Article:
# Norton's equivalent - finding the short circuit current

#### window789456

Joined Oct 17, 2018
3
So I first find the Thevenin's resistance:

3kΩ ll 6kΩ = 2kΩ
2kΩ + 2kΩ = 4kΩ
4kΩ + 4kΩ = 8kΩ
8kΩ ll 8kΩ = 4kΩ

Rth = 4kΩ

Then I tried to find the short-circuit current:

( 8kΩ / ( 8kΩ + 4kΩ + 2kΩ + 6kΩ ll 3kΩ) ) 2mA = ( 8kΩ / 8kΩ ) 2mA = 2mA

isc = 2mA

But I still have a feeling that this is wrong some how, any idea?

#### ericgibbs

Joined Jan 29, 2010
8,876
hi window,
Welcome to AAC,
Have you considered the location of the 2mA current source within the resistive network.???
E

• window789456

#### WBahn

Joined Mar 31, 2012
24,854
So I first find the Thevenin's resistance:

3kΩ ll 6kΩ = 2kΩ
2kΩ + 2kΩ = 4kΩ
4kΩ + 4kΩ = 8kΩ
8kΩ ll 8kΩ = 4kΩ

Rth = 4kΩ

Then I tried to find the short-circuit current:

( 8kΩ / ( 8kΩ + 4kΩ + 2kΩ + 6kΩ ll 3kΩ) ) 2mA = ( 8kΩ / 8kΩ ) 2mA = 2mA

isc = 2mA

But I still have a feeling that this is wrong some how, any idea?
I'm not seeing where you are getting your equation from (I'm not saying that it's wrong, just that I don't see how you are arriving at it).

Please provide a more detailed explanation or setup.

Keep in mind that you can almost always verify the correctness of a solution from the solution itself.

Assume that the answer is 2 mA and then solve the circuit backwards and see if it is consistent with the circuit parameters.

• window789456

#### window789456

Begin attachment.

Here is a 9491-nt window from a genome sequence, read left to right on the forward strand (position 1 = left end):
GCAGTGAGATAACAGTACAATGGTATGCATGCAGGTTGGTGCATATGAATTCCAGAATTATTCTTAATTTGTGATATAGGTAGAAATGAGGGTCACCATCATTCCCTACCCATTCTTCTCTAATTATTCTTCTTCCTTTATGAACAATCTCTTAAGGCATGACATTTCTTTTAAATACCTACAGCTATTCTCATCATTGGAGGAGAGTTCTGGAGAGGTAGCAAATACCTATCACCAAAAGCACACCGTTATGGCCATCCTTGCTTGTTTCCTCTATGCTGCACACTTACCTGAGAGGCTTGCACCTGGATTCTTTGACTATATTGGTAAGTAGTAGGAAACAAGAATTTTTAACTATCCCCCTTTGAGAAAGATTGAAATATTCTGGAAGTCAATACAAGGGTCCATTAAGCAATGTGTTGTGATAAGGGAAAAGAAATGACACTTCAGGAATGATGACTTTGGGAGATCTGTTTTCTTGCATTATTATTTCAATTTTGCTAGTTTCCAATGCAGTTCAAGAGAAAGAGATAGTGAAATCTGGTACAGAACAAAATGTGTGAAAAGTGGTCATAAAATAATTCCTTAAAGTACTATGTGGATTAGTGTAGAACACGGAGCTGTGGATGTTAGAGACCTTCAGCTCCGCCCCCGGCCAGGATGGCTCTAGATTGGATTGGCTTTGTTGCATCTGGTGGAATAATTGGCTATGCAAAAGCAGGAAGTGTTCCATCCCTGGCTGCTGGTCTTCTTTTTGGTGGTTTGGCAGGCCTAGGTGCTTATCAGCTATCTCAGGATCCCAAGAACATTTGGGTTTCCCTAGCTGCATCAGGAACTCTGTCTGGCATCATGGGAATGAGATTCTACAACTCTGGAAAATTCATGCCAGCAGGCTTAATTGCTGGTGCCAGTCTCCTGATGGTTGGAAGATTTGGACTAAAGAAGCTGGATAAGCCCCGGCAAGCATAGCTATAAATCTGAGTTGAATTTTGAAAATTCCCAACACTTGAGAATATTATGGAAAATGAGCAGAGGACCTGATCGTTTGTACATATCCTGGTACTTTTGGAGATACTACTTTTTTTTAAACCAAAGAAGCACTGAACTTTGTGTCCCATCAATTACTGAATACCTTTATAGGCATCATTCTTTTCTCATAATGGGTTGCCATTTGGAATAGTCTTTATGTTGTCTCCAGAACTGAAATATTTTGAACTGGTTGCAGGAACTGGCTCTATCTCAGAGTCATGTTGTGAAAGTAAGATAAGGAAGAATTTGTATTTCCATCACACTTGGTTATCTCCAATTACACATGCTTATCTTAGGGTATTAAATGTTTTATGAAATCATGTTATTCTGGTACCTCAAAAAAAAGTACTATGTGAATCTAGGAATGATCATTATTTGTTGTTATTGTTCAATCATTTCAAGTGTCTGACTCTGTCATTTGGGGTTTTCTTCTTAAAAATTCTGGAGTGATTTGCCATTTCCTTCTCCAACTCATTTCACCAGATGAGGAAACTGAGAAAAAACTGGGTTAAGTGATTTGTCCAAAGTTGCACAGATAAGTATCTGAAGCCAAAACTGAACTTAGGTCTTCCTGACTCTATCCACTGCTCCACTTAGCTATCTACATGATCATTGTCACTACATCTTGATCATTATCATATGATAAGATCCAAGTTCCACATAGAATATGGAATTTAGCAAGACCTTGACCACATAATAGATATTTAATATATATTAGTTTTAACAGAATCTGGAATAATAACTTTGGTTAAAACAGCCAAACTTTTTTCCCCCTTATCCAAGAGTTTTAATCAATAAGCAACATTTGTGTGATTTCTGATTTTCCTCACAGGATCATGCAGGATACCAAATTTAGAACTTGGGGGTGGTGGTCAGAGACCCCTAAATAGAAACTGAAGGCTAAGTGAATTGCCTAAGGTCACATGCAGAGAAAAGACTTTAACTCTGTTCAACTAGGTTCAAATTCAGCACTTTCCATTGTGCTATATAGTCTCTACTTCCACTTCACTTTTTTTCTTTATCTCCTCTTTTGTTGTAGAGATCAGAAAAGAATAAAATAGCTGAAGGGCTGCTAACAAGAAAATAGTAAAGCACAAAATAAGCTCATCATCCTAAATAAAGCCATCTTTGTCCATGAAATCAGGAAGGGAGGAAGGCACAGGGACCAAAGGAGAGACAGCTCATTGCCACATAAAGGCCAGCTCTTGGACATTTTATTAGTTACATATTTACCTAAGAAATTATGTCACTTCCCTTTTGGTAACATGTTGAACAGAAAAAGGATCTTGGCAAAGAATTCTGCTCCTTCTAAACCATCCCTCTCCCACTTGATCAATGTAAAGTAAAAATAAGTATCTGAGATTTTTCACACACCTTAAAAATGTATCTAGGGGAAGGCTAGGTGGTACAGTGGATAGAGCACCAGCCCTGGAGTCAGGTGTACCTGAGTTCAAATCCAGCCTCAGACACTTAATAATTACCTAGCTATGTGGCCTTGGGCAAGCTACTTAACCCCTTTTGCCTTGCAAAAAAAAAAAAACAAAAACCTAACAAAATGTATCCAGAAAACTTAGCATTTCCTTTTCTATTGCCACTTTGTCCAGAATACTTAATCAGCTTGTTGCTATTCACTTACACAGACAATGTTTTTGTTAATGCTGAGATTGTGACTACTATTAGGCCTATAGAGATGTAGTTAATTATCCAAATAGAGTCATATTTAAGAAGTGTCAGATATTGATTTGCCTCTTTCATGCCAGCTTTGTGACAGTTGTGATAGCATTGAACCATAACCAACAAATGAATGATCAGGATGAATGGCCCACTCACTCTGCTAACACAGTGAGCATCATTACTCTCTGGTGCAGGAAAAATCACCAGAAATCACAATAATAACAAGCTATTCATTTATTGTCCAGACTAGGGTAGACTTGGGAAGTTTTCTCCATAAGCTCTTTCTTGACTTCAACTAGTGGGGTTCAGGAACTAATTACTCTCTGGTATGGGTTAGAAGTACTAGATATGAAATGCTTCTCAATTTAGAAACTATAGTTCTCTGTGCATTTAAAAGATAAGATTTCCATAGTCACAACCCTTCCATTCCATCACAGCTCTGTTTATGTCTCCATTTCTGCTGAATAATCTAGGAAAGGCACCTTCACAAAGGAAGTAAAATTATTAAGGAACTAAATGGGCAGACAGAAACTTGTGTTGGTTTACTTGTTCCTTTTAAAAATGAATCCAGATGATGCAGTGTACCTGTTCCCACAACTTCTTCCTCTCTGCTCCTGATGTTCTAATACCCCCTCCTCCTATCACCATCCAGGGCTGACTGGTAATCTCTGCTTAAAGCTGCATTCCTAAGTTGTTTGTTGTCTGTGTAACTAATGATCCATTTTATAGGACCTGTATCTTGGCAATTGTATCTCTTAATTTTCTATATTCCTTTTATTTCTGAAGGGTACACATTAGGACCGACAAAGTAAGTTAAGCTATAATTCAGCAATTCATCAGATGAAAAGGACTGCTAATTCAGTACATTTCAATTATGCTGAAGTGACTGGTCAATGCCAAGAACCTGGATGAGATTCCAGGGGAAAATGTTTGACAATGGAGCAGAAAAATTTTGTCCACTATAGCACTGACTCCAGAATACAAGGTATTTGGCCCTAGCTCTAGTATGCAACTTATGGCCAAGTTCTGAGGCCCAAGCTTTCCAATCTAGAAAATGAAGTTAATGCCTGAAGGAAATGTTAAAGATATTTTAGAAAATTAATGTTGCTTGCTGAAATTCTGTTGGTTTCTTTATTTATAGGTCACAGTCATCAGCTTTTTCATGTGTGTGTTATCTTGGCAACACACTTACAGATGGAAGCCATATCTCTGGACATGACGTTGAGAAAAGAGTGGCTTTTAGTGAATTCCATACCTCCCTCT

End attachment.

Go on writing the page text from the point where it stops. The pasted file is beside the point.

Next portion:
Joined Oct 17, 2018
3
At this point I'm almost clueless, so how do we find the short circuit current in this 3-loop circuit?

#### ericgibbs

Joined Jan 29, 2010
8,876
hi w,
Redraw and post the reduced version of the circuit ie: the simplified resistor network at the stage where the short circuit is connected.
E

#### window789456

Joined Oct 17, 2018
3
Is this right?

#### WBahn

Joined Mar 31, 2012
24,854
At this point I'm almost clueless, so how do we find the short circuit current in this 3-loop circuit?
It's just a circuit like many other circuits you've analyzed before you ever heard of Thevenin or Norton.

One way to do it is put a resistor between 'a' and 'b' (call it R) and analyze the circuit to find the current in resistor R. Use any analysis technique you want to do this.

Now set R = 0 and see what the current in it is. That's the short-circuit current. Set R = ∞ and you will get the open-circuit voltage. Find the value of R that makes the output voltage equal to half the open-circuit voltage and that is the Thevenin resistance.

#### MrAl

Joined Jun 17, 2014
6,638
I'm not seeing where you are getting your equation from (I'm not saying that it's wrong, just that I don't see how you are arriving at it).

Please provide a more detailed explanation or setup.

Keep in mind that you can almost always verify the correctness of a solution from the solution itself.

Assume that the answer is 2 mA and then solve the circuit backwards and see if it is consistent with the circuit parameters.
Hello,

For that step he open circuited the current source and short circuited the 12v source, then computed the total resistance.

#### MrAl

Joined Jun 17, 2014
6,638
Is this right?
Hi,

Something is wrong though i think.
The source you have there is 12v, why do you have that there?
Either you have a Vth or an Ith but not both.
You could compute Vth and do it that way but Vth is not 12v.

So your final circuit looks like either a voltage source, resistor, and short at the output, or a current source and short.
If you use Vth then having Rth makes sense.